Hyde favours "Convention over Configuration" and comes preconfigured with sensible defaults. However, Hyde also strives to be modular and endlessly customizable if you need it. This page guides you through the many options available!
When referencing configuration options, we often use "dot notation" to specify the configuration file. For example,
config('site.name') means that we are looking for the
name option in the
If you want to reference these configuration options in your Blade views, or other integrations, please take a look at the Laravel Documentation.
Front Matter or Configuration Files?#
In some cases, the same options can be set in the front matter of a page or in a configuration file. Both ways are always documented, and it's up to you to choose which one you prefer. Note that in most cases, if a setting is set in both the front matter and the configuration file, the front matter setting will take precedence.
Configuration Files Overview#
There are a few configuration files available in the
config directory. All options are documented, so feel free to look through the files and get familiar with the options available to you.
Below are two tables over the different configuration files. Click on a file name to see the default file on GitHub.
HydePHP Configuration Files#
These are the main configuration files for HydePHP and lets you customize the look and feel of your site, as well as the behaviour of HydePHP.
|site.php||Configuration file for the site presentation settings, like site name and base URL.|
|hyde.php||HydePHP Framework settings, like what features to enable, and navigation menus.|
|docs.php||Options for the HydePHP documentation site generator module.|
|markdown.php||Configure Markdown related services, as well as change the CommonMark extensions.|
Tip: The values in site.php can also be set in YAML by creating a hyde.yml file in the root of your project. See [#yaml-configuration](#yaml-configuration) for more information.
Laravel & Package Configuration Files#
Since HydePHP is based on Laravel we also have a few configuration files related to them. You probably don't need to edit any of these unless you want to make changes to the application core.
|app.php||Configures the underlying Laravel application.|
|commands.php||Configures the Laravel Zero commands for the HydeCLI.|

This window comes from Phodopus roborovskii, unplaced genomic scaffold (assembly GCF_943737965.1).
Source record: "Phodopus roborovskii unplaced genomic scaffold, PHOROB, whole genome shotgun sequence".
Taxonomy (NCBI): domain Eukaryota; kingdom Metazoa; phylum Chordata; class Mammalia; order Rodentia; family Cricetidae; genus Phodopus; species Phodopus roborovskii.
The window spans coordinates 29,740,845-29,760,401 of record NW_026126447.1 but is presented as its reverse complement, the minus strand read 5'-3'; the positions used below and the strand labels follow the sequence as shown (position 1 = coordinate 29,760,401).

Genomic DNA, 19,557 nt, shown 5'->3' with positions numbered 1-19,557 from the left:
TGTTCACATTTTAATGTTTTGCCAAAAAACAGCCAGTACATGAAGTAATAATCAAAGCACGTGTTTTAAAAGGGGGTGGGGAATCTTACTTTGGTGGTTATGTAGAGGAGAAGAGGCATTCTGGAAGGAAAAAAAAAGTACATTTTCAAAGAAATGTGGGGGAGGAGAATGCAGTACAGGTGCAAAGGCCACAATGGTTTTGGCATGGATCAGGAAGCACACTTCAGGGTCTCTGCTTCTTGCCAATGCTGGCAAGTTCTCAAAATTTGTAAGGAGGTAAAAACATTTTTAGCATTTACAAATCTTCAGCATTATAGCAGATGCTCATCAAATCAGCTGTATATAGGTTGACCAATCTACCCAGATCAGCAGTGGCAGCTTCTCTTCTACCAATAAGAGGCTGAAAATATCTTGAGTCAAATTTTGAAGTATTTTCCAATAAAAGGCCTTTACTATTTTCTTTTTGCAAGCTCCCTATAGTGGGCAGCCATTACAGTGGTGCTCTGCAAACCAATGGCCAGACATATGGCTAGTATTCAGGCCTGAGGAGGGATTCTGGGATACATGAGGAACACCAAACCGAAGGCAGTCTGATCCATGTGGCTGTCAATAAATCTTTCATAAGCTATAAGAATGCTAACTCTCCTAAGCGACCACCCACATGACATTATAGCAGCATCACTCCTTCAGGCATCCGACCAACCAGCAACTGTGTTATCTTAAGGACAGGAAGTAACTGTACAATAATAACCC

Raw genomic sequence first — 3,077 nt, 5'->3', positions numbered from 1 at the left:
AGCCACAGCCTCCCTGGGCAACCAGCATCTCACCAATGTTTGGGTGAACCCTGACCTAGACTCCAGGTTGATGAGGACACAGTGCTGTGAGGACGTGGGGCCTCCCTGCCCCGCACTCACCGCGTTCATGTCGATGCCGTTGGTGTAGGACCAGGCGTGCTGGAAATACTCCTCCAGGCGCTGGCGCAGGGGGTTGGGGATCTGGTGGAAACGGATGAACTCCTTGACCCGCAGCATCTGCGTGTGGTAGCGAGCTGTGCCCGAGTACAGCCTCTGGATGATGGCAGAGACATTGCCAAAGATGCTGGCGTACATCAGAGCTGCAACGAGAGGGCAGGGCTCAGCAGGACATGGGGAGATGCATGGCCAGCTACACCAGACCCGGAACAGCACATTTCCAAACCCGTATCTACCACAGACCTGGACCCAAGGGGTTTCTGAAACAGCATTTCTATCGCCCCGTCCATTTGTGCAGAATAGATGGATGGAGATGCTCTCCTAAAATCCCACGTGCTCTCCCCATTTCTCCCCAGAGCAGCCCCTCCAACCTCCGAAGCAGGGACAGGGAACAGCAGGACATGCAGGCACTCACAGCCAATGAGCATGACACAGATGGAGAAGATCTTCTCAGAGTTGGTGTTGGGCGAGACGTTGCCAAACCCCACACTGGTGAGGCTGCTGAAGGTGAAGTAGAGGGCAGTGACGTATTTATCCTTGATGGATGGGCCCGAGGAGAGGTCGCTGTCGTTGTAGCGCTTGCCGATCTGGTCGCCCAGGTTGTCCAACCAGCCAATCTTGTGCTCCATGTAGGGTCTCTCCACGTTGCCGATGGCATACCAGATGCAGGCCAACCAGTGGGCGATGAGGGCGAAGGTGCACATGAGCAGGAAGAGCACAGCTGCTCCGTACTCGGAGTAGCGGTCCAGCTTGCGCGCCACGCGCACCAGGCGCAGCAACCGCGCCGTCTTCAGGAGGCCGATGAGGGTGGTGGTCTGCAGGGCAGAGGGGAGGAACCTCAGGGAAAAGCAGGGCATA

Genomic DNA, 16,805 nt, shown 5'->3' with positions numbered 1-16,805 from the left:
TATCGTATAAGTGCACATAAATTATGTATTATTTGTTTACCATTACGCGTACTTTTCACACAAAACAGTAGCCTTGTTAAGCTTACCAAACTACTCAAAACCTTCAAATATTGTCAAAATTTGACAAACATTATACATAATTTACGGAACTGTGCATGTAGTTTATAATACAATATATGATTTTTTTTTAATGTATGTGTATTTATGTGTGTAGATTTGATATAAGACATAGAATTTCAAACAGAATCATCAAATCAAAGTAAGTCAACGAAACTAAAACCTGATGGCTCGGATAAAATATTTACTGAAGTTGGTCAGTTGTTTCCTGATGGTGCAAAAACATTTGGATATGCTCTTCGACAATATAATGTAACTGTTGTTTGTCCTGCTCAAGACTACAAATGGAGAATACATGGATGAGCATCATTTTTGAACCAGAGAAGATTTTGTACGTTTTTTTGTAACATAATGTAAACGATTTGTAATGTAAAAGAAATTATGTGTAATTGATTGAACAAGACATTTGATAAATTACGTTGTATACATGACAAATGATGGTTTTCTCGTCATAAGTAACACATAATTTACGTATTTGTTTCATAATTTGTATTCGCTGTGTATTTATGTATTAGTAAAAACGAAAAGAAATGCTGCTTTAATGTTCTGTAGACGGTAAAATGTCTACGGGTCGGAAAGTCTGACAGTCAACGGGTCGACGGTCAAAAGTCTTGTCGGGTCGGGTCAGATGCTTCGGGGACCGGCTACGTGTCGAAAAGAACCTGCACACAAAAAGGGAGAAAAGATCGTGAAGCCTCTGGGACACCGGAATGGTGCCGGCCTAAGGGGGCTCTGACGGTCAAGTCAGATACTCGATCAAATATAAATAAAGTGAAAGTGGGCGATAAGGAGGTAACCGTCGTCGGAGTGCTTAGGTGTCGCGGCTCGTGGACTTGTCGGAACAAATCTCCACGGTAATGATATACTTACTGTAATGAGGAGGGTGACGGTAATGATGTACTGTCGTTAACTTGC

|cache.php||Configures the cache driver and cache path locations.|
|view.php||Configures the paths for the Blade View compiler.|
|torchlight.php||Configures settings for the Torchlight syntax highlighting integration.|
While all options are already documented within the files, here are some further explanations of some of the options.
RSS feed generation#
When enabled, an RSS feed with your Markdown blog posts will be generated when you compile your static site. Note that this requires that a site_url is set!
1'generate_rss_feed' => true, // Default is true
You can customize the output filename using the following:
1'rss_filename' => 'feed.rss', // Default is feed.xml
You can set the RSS channel description using the following:
1'rss_description' => 'A collection of articles and tutorials from my blog', // Example
If an rss_description is not set one is created by appending "RSS Feed" to your site name.
Hyde has support for adding authors in front matter, for example to automatically add a link to your website or social media profiles. However, it's tedious to have to add those to each and every post you make, and keeping them updated is even harder.
You can predefine authors in the Hyde config. When writing posts, just specify the username in the front matter, and the rest of the data will be pulled from a matching entry.
'authors' => [Author::create(username: 'mr_hyde', // Required usernamename: 'Mr. Hyde', // Optional display namewebsite: 'https://hydephp.com' // Optional website URL),],